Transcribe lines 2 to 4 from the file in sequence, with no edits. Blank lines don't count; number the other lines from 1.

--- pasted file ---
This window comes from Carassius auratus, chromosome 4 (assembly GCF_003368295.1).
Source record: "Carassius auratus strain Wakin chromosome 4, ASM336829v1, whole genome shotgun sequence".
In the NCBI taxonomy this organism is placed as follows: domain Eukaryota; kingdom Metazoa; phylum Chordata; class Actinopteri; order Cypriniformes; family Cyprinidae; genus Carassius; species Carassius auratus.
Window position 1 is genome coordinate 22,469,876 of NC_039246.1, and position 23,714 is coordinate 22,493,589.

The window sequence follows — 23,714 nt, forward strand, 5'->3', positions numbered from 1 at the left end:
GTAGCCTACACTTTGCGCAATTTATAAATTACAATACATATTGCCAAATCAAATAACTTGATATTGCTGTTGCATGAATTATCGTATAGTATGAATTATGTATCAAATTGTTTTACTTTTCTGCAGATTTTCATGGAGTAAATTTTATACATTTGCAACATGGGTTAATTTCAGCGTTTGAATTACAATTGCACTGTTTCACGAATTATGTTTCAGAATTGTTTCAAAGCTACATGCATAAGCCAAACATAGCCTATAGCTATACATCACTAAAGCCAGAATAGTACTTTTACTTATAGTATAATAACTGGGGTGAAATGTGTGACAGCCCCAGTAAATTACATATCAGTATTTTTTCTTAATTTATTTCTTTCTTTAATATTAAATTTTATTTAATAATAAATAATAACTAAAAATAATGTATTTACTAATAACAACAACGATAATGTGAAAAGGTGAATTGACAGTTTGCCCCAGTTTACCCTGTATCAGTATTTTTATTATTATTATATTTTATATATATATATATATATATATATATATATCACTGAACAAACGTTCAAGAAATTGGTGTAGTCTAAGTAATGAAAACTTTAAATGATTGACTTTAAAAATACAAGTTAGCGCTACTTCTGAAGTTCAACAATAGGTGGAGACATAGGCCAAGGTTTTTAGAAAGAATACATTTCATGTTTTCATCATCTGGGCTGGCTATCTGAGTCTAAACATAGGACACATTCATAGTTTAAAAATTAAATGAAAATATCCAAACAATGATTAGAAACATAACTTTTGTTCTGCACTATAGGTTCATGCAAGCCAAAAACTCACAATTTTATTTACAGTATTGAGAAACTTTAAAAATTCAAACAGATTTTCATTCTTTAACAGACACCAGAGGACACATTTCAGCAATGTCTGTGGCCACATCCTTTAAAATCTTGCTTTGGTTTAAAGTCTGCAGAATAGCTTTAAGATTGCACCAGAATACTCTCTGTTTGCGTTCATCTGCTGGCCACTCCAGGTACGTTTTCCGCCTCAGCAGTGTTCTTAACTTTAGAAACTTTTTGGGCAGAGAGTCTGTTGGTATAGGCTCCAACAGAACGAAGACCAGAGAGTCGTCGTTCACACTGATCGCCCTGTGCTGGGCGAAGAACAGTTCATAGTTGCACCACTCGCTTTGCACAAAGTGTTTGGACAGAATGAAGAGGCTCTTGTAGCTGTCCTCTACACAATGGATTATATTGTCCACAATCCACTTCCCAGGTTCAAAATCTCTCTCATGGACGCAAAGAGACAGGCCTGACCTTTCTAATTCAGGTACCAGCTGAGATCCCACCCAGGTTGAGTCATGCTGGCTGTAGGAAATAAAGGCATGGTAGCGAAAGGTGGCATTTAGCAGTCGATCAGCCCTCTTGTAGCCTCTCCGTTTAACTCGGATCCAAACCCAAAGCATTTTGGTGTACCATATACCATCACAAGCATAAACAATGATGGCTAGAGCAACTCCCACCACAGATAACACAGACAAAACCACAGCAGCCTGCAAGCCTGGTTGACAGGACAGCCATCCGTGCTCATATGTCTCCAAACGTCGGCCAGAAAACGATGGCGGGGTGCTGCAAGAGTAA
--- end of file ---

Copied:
Source record: "Carassius auratus strain Wakin chromosome 4, ASM336829v1, whole genome shotgun sequence".
In the NCBI taxonomy this organism is placed as follows: domain Eukaryota; kingdom Metazoa; phylum Chordata; class Actinopteri; order Cypriniformes; family Cyprinidae; genus Carassius; species Carassius auratus.
Window position 1 is genome coordinate 22,469,876 of NC_039246.1, and position 23,714 is coordinate 22,493,589.